Xerocon London 2019 went out on a high with Major Tim Peake CMG, the distinguished European Space Agency (ESA) astronaut, taking to the stage. Tim launched into space on 15th December 2015 and spent almost 200 days onboard the International Space Station (ISS). He knows first-hand the power of technology in connecting people, having tweeted to the Queen from orbit and read bedtime stories to over two million children in zero-G.
He spoke with us about the importance of inspiring interest in science, technology, engineering and mathematics (STEM) – and, of course, space.
One small step
Even though Tim watched all of the major space launches on TV, he didn’t dream about becoming an astronaut because he assumed that only the US was sending people into space. Instead, he wanted to fly. Supported by his caring parents, as well as his scout and cadet leaders, Tim said that the most important lesson he learnt was that failure isn’t something to be afraid of.
Tim followed his dream of becoming a test pilot – pushing aircraft to their limits and beyond – before deciding to return to school. His personality, experience and education made for an impressive CV, and Tim was selected for ESA’s new astronaut training programme.
Training for space
As it turns out, you can’t just hop on a rocket once you’re selected. Tim undertook two years of gruelling training to prepare him for every eventuality because, in space, you can’t call for help. A large part of Tim’s training took place at the cosmonaut preparation facility at the appropriately named Star City. To train here – and to control his Russian Soyuz spacecraft – Tim needed to read Russian. This, he says, was one of the hardest challenges he faced.
In addition to the linguistic requirements, Tim learned a variety of other skills. He undertook G-force training to learn how to breathe through his stomach instead of his chest. And learned to use the emergency manoeuvring unit – which is essentially a jetpack – if he became separated from the ISS, and flying parabolic arcs on an aircraft nicknamed the ‘Vomit Comet’ to get comfortable in zero-G.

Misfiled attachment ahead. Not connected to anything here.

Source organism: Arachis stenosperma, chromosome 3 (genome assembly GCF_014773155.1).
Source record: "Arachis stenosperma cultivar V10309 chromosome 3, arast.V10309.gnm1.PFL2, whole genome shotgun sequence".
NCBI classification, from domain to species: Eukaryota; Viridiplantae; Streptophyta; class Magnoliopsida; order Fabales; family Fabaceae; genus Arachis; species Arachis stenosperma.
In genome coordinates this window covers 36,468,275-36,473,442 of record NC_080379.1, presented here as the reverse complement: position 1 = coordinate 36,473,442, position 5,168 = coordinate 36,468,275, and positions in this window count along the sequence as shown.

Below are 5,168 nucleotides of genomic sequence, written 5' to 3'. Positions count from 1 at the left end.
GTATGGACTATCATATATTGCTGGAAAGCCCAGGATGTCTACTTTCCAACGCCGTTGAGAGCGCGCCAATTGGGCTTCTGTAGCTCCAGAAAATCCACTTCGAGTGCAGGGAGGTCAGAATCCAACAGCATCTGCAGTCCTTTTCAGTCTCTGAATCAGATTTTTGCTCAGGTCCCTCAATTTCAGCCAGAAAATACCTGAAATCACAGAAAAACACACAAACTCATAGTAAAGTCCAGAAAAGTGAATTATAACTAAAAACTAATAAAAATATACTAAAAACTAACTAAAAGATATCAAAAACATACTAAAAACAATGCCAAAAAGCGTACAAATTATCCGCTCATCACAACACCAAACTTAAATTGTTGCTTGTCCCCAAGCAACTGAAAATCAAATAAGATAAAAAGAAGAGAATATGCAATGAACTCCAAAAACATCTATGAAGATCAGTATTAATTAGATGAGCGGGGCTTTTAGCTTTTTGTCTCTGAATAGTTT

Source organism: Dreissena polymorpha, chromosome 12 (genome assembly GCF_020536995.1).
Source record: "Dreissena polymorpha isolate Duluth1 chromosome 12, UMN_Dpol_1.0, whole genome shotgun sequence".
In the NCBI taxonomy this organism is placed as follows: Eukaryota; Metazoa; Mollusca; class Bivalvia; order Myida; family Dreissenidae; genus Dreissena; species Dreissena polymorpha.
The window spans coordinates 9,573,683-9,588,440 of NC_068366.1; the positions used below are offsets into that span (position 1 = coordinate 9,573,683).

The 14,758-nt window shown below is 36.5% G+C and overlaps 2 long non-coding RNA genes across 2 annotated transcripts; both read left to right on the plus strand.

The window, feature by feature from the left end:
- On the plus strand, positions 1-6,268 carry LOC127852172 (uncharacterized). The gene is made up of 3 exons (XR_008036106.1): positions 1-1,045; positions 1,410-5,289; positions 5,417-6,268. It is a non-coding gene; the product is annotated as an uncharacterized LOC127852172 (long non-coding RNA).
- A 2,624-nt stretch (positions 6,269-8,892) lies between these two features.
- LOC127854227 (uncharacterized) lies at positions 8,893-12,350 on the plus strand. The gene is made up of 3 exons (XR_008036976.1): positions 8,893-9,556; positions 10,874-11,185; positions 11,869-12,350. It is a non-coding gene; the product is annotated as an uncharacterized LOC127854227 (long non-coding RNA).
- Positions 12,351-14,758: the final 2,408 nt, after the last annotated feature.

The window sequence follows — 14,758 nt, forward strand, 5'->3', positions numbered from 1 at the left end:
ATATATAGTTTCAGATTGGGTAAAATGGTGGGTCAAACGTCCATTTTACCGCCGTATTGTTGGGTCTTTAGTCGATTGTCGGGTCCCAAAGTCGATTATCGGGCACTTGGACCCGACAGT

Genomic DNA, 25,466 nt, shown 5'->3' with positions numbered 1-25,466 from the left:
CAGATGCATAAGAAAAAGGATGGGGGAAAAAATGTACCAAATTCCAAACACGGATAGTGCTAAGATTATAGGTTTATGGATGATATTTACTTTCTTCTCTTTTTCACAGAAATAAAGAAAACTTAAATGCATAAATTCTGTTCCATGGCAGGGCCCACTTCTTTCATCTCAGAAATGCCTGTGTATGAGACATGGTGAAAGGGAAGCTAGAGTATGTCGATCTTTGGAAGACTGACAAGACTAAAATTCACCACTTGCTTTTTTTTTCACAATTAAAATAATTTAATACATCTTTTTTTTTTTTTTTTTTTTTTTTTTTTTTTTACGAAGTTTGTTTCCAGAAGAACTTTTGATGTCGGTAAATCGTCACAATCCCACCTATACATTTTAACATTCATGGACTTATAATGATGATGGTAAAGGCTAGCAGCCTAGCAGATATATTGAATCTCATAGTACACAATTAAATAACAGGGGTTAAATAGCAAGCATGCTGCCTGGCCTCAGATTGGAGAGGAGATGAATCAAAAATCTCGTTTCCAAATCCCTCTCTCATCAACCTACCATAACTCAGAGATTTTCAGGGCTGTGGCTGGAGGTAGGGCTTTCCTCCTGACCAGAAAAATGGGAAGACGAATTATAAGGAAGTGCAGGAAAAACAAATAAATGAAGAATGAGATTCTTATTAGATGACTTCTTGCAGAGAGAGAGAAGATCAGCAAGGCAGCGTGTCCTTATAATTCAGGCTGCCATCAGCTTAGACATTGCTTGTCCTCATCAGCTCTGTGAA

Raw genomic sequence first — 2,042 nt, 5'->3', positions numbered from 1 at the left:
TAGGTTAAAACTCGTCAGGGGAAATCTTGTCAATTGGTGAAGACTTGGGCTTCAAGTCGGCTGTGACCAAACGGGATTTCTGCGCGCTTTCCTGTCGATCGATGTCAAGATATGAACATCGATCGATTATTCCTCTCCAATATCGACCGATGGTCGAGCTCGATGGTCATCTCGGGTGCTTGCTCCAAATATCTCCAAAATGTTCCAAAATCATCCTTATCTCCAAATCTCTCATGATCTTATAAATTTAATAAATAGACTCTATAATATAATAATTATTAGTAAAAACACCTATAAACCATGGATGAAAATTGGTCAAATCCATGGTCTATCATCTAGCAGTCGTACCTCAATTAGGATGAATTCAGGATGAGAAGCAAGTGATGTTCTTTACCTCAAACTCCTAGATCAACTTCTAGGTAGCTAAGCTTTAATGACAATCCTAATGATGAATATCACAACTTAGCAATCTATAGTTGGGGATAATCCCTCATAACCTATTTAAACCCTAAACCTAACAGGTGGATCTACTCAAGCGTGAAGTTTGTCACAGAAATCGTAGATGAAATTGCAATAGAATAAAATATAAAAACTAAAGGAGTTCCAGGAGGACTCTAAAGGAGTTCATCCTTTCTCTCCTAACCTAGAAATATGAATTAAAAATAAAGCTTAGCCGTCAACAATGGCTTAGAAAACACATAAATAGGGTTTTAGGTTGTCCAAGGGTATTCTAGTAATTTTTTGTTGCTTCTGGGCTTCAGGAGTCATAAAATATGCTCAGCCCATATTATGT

Tim also had to develop his soft skills to help him stay calm under pressure. He was put in a cave and deprived of sleep, lived for 12 days on the seafloor, and had to brush up on all of the systems on the Station.
3… 2… 1… Lift-off
When Tim finally did launch in 2015, he said that the power, noise and vibration of the launch were so loud that he didn’t realise immediately that he’d left the launch pad. That’s no surprise since the rocket engines reach over 9 million horsepower. The launch takes just over eight minutes, during which time you’re forced back in your seat by the acceleration, and then suddenly become weightless.
Once at the International Space Station, Tim made up part of a global team, the epitome of international collaboration, starting and ending every day with an around the world call.
Trusting technology in space
The ISS is a platform for some of the most cutting-edge technology, including robots, Artificial Intelligence (AI), and Virtual Reality, all in the hostile and unforgiving environment of space. Tim says that AI is particularly crucial as we push further into space, but that we need to be able to trust it and understand what we can use it for. He also discussed the importance of sustainability – he was a part of a closed-loop life support system that reused 80% of the water on board. On the station, a common saying is that ‘today’s warm wee is tomorrow’s nice tea.’
From space, it’s the Earth’s natural geology that stands out most. Mountains and volcanoes are the most striking, lit dramatically by the 16 sunsets and sunrises that the crew saw each day as they orbit around the earth. Tim also took us on a journey of the Earth’s atmosphere – just 16km, which is responsible for maintaining all of the life in the universe that we know of.
Tim’s incredible experiences in space were the product of years of training and dedication, which we can all admire. He wants to pay his experience forward and is focused on encouraging the next generation to pursue STEM. He has already reached over two million children through his education campaign, and he has big plans to launch the next generation to success – both here on Earth, and beyond.
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